And before I go -- one final note -- issue no. 2
of the Dinosaur Files quarterly has been mailed,
and if you ordered it, the little monster should
be landing in your mail box very soon. Shoot me
an email and let me know how you like it!

If you forgot to order, here's the link:

http://www.brookskubik.com/dinosaurfiles_quarterly.html

Note that we have copies of issue no. 1 of the
Dinosaur Files quarterly -- so if you missed it,
grab both of them. You'll want the complete
set.

As always, thanks for reading and have a great
day. If you train today, make it a good one -- and
remember to send in those questions!

Yours in strength,

Brooks Kubik

P.S. We just released the Dinosaur Training Military
Press and Shoulder Power course as a Kindle e-book.
Go here to grab a copy:

http://www.brookskubik.com/militarypress_kindle.html

P.S. 2. My other books and courses -- and Dinosaur
Training DVD's -- and the world-famous Legacy of
Iron novels -- are right here at Dinosaur
Headquarters:

http://www.brookskubik.com/products.html

P.S. 3. Thought for the Day: "The iron is your
friend, and so are good books." -- Brooks
Kubik

*********************************************

How to Train for Lifelong Strength and Health!

Hail to the Dinosaurs!

Let me start with some big breaking news, and
then we'll talk training.

I'm going to be doing a regular weekly podcast
on Carl Lanore's SuperHuman Radio.

The show will be called Physical Culture Radio.
It will air every Thursday at 12:00 noon EST.

You can listen to the live show or listen to
the download later on.

You can find us right here -- every Thursday --
at 12:00 noon:

http://superhumanradio.com/

We're going to start out by covering a very
interesting topic -- healthy aging, which I
define as staying strong and healthy and
active and fit for your entire life.

We'll discuss various aspects of healthy
aging in a series of shows. Listen to them,
and if you have questions, shoot them in
to me by email. We'll try to work them into
later shows.

On the training front -- since we're going to
be talking about healthy aging on the show,
let's prime the pump a bit by covering an
important aspect of it right now.

The training component.

A couple of nights ago, I saw a very interesting
interview.

It featured a man named Randy Lewis, who
happens to be one of the greatest wrestlers
of all time.

He won the NCAA championships 2x while
wrestling for Dan Gables' legendary Iowa
Hawkeyes -- and went on to win the Olympic
gold medal in 1984.

I actually saw him wrestle in the Junior
Nationals. He was probably the best high
school wrestler I ever saw.

Anyhow, in the interview, he was talking
about how he got the itch to compete again.

This was when he was in his 40's. Not old,
but almost twice as old as his competitors
would have been.

He had continued to work out after he
retired from competition -- but there's
a big difference between the kind of
workouts he did when he was training
to win the Olympic gold medal and the
kind of workouts he did after he retired.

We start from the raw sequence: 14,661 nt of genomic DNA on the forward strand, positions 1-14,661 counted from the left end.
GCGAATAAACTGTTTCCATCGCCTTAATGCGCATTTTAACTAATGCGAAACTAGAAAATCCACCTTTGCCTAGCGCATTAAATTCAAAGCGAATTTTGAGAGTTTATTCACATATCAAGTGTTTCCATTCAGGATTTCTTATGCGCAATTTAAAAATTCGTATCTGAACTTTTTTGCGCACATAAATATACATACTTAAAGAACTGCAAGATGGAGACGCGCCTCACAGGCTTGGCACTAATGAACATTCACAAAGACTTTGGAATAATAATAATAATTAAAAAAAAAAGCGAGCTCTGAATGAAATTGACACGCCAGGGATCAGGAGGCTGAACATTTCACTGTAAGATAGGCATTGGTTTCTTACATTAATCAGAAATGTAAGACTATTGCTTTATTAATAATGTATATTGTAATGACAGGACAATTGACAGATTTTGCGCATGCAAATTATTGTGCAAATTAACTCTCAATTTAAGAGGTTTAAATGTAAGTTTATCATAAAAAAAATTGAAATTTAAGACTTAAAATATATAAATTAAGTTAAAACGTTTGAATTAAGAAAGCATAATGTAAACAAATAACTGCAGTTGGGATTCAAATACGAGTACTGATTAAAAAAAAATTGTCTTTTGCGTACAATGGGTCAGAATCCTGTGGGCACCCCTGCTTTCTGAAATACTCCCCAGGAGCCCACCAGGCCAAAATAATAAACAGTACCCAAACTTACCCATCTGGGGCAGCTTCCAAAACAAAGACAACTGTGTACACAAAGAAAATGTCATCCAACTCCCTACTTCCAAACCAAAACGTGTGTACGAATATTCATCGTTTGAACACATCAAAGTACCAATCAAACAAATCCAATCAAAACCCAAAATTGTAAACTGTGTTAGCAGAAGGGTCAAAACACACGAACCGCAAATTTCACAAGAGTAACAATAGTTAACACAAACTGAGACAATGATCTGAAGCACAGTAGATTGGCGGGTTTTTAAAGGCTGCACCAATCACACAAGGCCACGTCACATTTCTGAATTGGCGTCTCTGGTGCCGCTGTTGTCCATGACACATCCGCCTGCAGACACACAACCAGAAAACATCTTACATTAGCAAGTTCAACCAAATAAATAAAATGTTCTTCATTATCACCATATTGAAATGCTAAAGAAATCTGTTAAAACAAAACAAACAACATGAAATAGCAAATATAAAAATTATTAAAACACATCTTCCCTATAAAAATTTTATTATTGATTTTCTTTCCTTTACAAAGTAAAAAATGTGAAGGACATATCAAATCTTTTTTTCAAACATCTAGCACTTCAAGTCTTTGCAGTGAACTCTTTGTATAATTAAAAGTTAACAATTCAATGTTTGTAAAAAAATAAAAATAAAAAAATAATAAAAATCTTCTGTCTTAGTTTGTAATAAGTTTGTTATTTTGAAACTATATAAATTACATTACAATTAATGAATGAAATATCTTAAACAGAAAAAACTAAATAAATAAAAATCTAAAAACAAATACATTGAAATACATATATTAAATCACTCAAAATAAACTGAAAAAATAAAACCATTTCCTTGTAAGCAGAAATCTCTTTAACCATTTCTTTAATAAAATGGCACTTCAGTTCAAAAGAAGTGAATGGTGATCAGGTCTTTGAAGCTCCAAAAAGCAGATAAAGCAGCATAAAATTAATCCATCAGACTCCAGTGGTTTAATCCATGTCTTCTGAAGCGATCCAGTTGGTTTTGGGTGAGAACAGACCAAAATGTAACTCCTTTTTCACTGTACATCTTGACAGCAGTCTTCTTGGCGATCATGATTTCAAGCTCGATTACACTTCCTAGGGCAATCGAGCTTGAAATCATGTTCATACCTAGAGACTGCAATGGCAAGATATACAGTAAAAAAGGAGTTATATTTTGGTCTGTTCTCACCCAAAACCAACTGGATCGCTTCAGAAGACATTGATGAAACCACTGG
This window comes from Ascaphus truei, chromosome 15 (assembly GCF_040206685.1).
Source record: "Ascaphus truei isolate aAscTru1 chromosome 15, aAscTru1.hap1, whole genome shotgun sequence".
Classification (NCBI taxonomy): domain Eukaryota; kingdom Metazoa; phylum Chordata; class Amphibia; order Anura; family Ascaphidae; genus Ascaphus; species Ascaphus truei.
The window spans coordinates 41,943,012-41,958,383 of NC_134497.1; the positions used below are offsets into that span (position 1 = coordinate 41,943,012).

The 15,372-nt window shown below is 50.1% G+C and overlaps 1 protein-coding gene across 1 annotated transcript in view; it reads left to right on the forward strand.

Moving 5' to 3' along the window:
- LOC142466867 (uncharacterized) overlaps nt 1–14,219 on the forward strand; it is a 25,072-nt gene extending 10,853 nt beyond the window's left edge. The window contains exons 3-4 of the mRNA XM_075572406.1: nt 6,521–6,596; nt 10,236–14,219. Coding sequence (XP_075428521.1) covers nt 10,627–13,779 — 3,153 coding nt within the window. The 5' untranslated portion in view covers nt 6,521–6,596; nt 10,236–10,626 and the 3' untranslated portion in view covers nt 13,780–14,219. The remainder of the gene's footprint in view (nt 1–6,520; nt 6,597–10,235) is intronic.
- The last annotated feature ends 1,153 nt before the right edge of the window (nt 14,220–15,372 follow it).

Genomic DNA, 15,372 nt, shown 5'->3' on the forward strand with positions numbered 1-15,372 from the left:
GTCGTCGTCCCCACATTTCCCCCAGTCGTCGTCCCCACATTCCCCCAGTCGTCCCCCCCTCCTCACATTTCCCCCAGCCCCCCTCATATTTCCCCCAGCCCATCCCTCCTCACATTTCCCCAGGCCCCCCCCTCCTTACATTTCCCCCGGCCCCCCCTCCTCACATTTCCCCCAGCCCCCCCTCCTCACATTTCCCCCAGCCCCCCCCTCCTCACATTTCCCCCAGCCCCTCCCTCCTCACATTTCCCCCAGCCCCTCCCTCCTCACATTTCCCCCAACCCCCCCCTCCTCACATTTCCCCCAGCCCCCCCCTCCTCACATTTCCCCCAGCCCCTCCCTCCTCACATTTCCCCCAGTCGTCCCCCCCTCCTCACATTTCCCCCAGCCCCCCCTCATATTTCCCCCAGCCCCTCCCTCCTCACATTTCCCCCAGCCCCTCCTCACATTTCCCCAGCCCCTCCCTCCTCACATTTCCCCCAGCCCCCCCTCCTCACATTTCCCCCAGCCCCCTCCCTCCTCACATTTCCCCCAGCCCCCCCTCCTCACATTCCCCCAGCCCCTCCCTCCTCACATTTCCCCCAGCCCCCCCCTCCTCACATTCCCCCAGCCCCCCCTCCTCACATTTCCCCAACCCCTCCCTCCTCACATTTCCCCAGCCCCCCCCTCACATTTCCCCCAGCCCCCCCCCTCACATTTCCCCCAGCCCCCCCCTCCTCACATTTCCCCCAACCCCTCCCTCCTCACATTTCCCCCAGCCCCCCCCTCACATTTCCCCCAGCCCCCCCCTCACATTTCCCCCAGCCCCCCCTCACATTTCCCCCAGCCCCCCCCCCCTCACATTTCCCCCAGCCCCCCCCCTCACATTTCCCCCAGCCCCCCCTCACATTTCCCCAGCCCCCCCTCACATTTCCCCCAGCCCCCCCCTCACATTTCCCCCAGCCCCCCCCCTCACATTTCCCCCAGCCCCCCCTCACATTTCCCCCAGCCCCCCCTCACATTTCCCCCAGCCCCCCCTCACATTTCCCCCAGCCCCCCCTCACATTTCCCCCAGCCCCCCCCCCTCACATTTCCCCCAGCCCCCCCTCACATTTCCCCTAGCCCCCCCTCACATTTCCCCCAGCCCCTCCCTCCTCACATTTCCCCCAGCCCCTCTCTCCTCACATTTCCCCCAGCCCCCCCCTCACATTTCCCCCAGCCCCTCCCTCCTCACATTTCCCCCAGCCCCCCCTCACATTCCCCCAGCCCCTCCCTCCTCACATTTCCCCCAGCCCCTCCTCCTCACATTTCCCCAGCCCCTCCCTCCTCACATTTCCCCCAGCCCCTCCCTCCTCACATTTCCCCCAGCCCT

So when he got the competition bug,
he decided to ramp things up.

And, of course, he started to train hard,
and put in lots of mat time and lots of
time on other work -- running and lifting
and cardio work, and so on -- and he
ended up overdoing things and getting
hurt.

So he tried again another time.

Same result.

After this happened a few times, he began
to wonder if it would ever be possible to
compete again.

That's when someone made a very good
suggestion.

"Don't train for it -- just compete."

So he did -- and he entered the Olympic
try-outs at age 50 -- and beat two younger
athletes before losing a close match to a
third wrestler.

And all of the men he wrestled were 20
or 25 years younger than he was. And
they were top wrestlers in their own right.
So notching a couple of wins at age 50
was pretty darn impressive. In fact, it
was absolutely remarkable.

But the interesting thing is how he got
there -- not by gearing up and going
crazy and training 8 hours a day and
doing the full-bore Eye of the Tiger
thing -- but by easing up in his training
and doing just enough to be effective
on the mat -- but not so much that he
hurt himself.

That's a vitally important lesson for all
older athletes -- and for all older trainees.
At a certain time in your life, you do better
with less -- and you do better by balancing
hard work with plenty of time for recovery
and recuperation.

And that's the message of the day. If you're
an older trainee, take it to heart -- and if
you're a younger trainee, file it away for
future reference. There will come a time
when you will need it.

As always, thanks for reading and have a
great day. If you train today, make it a
good one -- and be sure to catch me on
Physical Culture Radio!

Yours in strength,

Brooks Kubik

P.S. If you're an older trainee, be sure to read
Gray Hair and Black Iron -- and the Dinosaur
Files quarterly, which includes plenty of great
workouts and training ideas for older Dinos:

http://www.brookskubik.com/grayhair_blackiron.html

http://www.brookskubik.com/dinosaurfiles_quarterly.html

P.S. 2. Our Dinosaur Training e-books are getting
off-the-chart reviews. Go here to grab them:

http://www.brookskubik.com/militarypress_kindle.html

http://www.brookskubik.com/dinosaur_secrets_01.html

P.S. 3. My other books and courses are right here at
Dino Headquarters:

http://www.brookskubik.com/products.html

P.S. 4. Thought for the Day: "You can train at any
age -- but you need to train smarter as you grow
older." -- Brooks Kubik

*********************************************

I Need Feedback on the John Grimek Training Course!

Hail to the Dinosaurs!

I have two quick favors for the Dino Nation:

1. If you have a copy of my John Grimek
Training course, pls shoot me an email with